You know what, I’ll say it, like the message, not the messenger.

    Portman is problematic and she is hitching her wagon to the cool kids table. Not sorry for one word of this.

    • Natalie S says:

      I agree.

    • CaffeinatedPots says:

      I have to agree. It’s not that her message is untrue. It’s just that it is weird to hear from a Polanskapologist.

    • Carrie says:

      You know what, I’ll say it. Any woman judging Natalie Portman negatively at this moment is a big problem that’s hiding in wait to disrupt any progress we need to make.

  5. Case says:

    She is so intelligent and well-spoken. Love her.

  6. babco says:

    Slow clap, she nailed it.

  7. Cee says:

    Are you listening Brad Pitt and his fans. He is not the saint and nice guy that he pretends just because he is handsome.

    • Susannah says:

      Some of us have thoughtful reasons while we’re fans of Brad Pitt which have nothing to do with deifying him or even thinking he’s handsome. I’m a fan of Brad Pitt because of his production company Plan B. I think the movies he’s been producing such as 12 Years A Slave and Moonlight are important films and I’m glad he was able to help bring them to the public.

  8. Faithmobile says:

    Wow! Love that speech, well done Natalie!

  9. JustJJ says:

    THANK YOU. The second a man says his ex is “crazy” is the second I start getting the hell away from him ASAP. As a survivor of narcissistic abuse and the subsequent smear campaign and silencing of what really happened to me for years, I am SO grateful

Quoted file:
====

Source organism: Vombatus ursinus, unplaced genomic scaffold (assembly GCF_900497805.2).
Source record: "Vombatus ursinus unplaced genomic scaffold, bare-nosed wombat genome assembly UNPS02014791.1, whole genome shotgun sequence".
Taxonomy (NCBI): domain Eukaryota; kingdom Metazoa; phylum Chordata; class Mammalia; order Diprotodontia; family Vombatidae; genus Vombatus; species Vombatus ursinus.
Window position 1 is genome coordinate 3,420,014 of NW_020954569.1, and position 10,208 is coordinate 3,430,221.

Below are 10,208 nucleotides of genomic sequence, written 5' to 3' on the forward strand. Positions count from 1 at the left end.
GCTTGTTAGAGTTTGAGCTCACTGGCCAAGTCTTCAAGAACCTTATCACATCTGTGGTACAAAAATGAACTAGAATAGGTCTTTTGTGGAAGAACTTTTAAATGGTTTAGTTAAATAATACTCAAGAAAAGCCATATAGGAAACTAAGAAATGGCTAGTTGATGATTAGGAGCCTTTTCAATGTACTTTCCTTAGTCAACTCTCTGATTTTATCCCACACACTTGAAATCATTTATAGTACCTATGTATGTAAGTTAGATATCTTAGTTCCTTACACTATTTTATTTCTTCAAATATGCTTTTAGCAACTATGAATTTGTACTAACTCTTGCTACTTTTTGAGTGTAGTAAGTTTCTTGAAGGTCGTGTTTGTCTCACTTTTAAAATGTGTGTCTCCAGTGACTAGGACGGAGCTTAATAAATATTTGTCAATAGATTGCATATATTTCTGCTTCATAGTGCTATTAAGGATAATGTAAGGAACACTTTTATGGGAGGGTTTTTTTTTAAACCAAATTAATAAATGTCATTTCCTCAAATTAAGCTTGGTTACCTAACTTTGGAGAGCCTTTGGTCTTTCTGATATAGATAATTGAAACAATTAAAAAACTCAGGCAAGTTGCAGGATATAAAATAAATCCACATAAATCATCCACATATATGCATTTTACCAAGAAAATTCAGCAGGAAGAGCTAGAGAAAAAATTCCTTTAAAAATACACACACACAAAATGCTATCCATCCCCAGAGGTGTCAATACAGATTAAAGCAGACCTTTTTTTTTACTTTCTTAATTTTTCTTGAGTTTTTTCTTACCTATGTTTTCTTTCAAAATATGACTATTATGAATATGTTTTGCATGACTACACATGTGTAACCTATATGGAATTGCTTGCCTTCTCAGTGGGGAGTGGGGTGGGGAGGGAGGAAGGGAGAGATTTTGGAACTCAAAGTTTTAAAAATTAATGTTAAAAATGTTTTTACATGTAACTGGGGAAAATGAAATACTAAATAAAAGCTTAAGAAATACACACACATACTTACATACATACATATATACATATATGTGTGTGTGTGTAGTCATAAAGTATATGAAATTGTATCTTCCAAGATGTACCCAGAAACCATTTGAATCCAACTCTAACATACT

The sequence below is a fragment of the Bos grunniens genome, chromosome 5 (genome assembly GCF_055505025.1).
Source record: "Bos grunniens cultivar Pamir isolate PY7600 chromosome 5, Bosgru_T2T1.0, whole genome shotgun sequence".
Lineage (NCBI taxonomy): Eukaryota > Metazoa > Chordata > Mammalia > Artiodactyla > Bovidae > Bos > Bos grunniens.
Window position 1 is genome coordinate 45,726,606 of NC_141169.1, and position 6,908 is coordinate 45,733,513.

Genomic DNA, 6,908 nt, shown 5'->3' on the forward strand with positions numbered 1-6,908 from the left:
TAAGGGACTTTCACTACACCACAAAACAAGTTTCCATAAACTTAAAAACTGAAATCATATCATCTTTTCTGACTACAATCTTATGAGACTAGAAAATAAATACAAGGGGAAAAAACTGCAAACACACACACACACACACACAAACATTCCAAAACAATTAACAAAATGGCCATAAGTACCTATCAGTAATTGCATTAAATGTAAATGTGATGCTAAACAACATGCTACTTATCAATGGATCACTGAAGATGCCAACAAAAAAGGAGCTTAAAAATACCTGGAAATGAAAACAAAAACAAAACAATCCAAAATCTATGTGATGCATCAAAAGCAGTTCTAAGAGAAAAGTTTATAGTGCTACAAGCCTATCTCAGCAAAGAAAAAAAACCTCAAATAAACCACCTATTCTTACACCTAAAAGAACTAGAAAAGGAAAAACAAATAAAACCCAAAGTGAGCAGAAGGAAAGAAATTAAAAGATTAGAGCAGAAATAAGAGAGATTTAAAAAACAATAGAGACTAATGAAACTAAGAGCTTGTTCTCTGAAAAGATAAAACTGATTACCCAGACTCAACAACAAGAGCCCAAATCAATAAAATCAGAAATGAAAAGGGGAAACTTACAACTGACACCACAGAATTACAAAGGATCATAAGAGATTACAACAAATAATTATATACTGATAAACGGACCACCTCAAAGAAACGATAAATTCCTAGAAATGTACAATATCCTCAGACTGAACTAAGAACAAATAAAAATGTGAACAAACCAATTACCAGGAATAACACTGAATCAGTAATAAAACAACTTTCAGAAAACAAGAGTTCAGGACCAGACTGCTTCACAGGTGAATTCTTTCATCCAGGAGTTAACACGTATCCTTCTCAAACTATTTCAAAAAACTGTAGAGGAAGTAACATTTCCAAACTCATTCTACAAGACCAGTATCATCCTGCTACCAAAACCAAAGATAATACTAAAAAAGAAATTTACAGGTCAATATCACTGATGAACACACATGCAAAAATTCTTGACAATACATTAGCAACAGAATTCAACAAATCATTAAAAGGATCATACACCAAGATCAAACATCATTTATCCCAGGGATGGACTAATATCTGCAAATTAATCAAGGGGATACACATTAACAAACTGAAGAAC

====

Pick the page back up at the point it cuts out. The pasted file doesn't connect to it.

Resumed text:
she reminded the world to cut this out.

    • ANDREA1 says:

      This just brings Angelina joile to mind.. how she is been portrayed as crazy and difficult

    • JadedBrit says:

      @JustJJ Me too. He spent all the time in between being violent in endless criticism, telling me to “stop fighting him” and “I should do what I was told”. Any dissent and I became “crazy” and was given a lecture about the “correct” answer I was expected to give. Yet he, apparently, was totally normal.
      Ladies – if your chap calls you crazy, or his exes crazy, run like the wind. You simply don’t need any abuse in your lives.

    • Call_Me_Al says:

      Agree! Or, when my friends start dating a man who is divorced, and THEY start saying his ex is “Crazy”, I’m like, “Ok….”

    • Meg says:

      yes! me too. ‘crazy’ is a word used to write off someone because they don’t want anyone to see the truth

    • Carrie says:

      Yep. Crazy, complicated, difficult… all words used to discredit a girl or woman and to silence her, limit her supports, isolate and condemn her.

      Natalie Portman earned all my respect here and that’s never going away. She’s excellent and we need to champion what she said here.

      • Brian Brown says:

        Except, some bitches is crazy, just like some bastards are crazy. Sorry. Having a penis does not make you a demon and having a vagina does not make you a saint. It takes all types to make this world.

  10. Cran says:

    ‘For one year Do Not Harm Women. Let’s see how that goes.’

    She gave a really great speech. I appreciate that she gave specific actions we can all take. Even as she explicitly acknowledges the power held by the women in that room reminding them of the unique position they hold to uplift other women. If every women in that room rise to the challenge I think the impact will be exponential.

    Wildfires are created by sparks. I’m all in for this wildfire.

  11. Cay says:

    If any group you are in has only people who look like you, change that group.

  12. adastraperaspera says: